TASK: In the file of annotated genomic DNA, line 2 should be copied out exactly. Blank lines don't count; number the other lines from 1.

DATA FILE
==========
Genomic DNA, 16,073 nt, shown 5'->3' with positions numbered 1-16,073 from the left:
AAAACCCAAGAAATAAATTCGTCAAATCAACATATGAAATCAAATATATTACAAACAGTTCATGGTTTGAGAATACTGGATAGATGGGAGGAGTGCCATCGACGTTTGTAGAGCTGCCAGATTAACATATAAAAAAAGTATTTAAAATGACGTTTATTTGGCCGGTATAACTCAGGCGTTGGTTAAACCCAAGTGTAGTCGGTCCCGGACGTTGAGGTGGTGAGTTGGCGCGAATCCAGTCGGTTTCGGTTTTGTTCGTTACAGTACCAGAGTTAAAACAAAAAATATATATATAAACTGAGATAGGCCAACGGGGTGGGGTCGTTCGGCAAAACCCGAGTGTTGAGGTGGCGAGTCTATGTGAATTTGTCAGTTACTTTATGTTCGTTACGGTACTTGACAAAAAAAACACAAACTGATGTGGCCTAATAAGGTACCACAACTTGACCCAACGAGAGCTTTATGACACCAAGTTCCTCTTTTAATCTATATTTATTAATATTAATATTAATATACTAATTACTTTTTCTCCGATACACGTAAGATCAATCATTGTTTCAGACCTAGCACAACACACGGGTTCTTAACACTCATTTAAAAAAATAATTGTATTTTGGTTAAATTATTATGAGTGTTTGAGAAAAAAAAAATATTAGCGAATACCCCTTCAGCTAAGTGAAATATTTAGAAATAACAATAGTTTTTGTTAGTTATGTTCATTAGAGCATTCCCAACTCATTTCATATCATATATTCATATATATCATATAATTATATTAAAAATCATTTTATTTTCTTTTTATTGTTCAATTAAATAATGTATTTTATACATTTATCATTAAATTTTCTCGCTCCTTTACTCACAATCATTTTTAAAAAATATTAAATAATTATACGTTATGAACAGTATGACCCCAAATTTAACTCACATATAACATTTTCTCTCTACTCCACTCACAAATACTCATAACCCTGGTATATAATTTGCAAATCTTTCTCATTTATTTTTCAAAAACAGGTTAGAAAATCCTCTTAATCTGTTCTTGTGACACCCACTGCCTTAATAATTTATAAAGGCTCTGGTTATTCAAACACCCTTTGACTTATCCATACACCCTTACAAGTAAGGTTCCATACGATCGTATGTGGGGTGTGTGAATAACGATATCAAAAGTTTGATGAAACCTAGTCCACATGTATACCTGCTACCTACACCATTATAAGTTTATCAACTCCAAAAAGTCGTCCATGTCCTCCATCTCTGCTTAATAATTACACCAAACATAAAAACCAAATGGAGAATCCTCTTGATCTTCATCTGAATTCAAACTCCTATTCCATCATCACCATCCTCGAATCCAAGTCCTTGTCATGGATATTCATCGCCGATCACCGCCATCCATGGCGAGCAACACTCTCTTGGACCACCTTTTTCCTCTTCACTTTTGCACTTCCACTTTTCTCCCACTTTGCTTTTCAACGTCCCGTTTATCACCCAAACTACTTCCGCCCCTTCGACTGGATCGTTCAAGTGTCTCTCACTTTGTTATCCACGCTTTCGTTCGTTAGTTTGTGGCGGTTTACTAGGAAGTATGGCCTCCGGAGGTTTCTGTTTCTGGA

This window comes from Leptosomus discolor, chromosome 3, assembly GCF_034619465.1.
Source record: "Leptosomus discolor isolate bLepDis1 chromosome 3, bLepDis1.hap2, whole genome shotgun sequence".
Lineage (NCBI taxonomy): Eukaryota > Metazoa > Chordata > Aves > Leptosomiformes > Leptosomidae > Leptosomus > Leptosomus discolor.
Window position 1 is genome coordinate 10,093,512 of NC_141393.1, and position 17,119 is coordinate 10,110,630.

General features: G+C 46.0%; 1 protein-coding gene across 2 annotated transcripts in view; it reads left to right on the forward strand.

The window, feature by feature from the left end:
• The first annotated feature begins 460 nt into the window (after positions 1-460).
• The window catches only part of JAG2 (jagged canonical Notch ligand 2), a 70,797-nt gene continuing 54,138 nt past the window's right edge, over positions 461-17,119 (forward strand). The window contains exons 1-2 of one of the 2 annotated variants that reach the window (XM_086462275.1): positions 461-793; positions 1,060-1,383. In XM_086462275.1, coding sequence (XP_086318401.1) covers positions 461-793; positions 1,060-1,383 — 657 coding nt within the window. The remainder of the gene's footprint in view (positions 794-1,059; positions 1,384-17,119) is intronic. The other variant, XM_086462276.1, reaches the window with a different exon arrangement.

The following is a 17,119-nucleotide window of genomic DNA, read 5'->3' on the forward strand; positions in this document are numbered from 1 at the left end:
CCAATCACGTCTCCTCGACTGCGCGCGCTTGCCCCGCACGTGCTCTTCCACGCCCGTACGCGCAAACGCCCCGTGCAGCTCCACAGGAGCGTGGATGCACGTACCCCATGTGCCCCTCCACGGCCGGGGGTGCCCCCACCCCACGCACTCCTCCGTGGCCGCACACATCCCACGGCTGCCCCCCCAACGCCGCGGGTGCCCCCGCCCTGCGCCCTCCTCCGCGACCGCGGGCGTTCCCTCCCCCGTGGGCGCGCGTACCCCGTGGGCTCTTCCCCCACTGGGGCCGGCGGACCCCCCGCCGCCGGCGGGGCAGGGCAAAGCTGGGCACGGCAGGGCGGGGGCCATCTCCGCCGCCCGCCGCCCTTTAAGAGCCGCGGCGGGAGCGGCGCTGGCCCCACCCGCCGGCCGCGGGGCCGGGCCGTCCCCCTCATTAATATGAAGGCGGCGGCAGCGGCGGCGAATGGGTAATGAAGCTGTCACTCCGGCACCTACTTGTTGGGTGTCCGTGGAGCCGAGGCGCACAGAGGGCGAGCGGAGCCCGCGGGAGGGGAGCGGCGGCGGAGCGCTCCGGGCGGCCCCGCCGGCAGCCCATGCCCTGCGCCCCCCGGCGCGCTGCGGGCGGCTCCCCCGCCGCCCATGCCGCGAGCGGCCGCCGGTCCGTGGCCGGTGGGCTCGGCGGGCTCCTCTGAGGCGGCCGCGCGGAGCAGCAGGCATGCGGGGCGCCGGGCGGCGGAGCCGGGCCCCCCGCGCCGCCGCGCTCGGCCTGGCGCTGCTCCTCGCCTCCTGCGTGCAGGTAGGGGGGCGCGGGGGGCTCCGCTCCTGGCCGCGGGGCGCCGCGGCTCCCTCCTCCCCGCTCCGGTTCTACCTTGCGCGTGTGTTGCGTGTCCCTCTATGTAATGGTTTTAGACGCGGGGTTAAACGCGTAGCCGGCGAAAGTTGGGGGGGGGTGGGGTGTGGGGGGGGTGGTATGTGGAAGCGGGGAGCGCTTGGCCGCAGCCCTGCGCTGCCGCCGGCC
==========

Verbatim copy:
AAAACCCAAGAAATAAATTCGTCAAATCAACATATGAAATCAAATATATTACAAACAGTTCATGGTTTGAGAATACTGGATAGATGGGAGGAGTGCCATCGACGTTTGTAGAGCTGCCAGATTAACATATAAAAAAAGTATTTAAAATGACGTTTATTTGGCCGGTATAACTCAGGCGTTGGTTAAACCCAAGTGTAGTCGGTCCCGGACGTTGAGGTGGTGAGTTGGCGCGAATCCAGTCGGTTTCGGTTTTGTTCGTTACAGTACCAGAGTTAAAACAAAAAATATATATATAAACTGAGATAGGCCAACGGGGTGGGGTCGTTCGGCAAAACCCGAGTGTTGAGGTGGCGAGTCTATGTGAATTTGTCAGTTACTTTATGTTCGTTACGGTACTTGACAAAAAAAACACAAACTGATGTGGCCTAATAAGGTACCACAACTTGACCCAACGAGAGCTTTATGACACCAAGTTCCTCTTTTAATCTATATTTATTAATATTAATATTAATATACTAATTACTTTTTCTCCGATACACGTAAGATCAATCATTGTTTCAGACCTAGCACAACACACGGGTTCTTAACACTCATTTAAAAAAATAATTGTATTTTGGTTAAATTATTATGAGTGTTTGAGAAAAAAAAAATATTAGCGAATACCCCTTCAGCTAAGTGAAATATTTAGAAATAACAATAGTTTTTGTTAGTTATGTTCATTAGAGCATTCCCAACTCATTTCATATCATATATTCATATATATCATATAATTATATTAAAAATCATTTTATTTTCTTTTTATTGTTCAATTAAATAATGTATTTTATACATTTATCATTAAATTTTCTCGCTCCTTTACTCACAATCATTTTTAAAAAATATTAAATAATTATACGTTATGAACAGTATGACCCCAAATTTAACTCACATATAACATTTTCTCTCTACTCCACTCACAAATACTCATAACCCTGGTATATAATTTGCAAATCTTTCTCATTTATTTTTCAAAAACAGGTTAGAAAATCCTCTTAATCTGTTCTTGTGACACCCACTGCCTTAATAATTTATAAAGGCTCTGGTTATTCAAACACCCTTTGACTTATCCATACACCCTTACAAGTAAGGTTCCATACGATCGTATGTGGGGTGTGTGAATAACGATATCAAAAGTTTGATGAAACCTAGTCCACATGTATACCTGCTACCTACACCATTATAAGTTTATCAACTCCAAAAAGTCGTCCATGTCCTCCATCTCTGCTTAATAATTACACCAAACATAAAAACCAAATGGAGAATCCTCTTGATCTTCATCTGAATTCAAACTCCTATTCCATCATCACCATCCTCGAATCCAAGTCCTTGTCATGGATATTCATCGCCGATCACCGCCATCCATGGCGAGCAACACTCTCTTGGACCACCTTTTTCCTCTTCACTTTTGCACTTCCACTTTTCTCCCACTTTGCTTTTCAACGTCCCGTTTATCACCCAAACTACTTCCGCCCCTTCGACTGGATCGTTCAAGTGTCTCTCACTTTGTTATCCACGCTTTCGTTCGTTAGTTTGTGGCGGTTTACTAGGAAGTATGGCCTCCGGAGGTTTCTGTTTCTGGA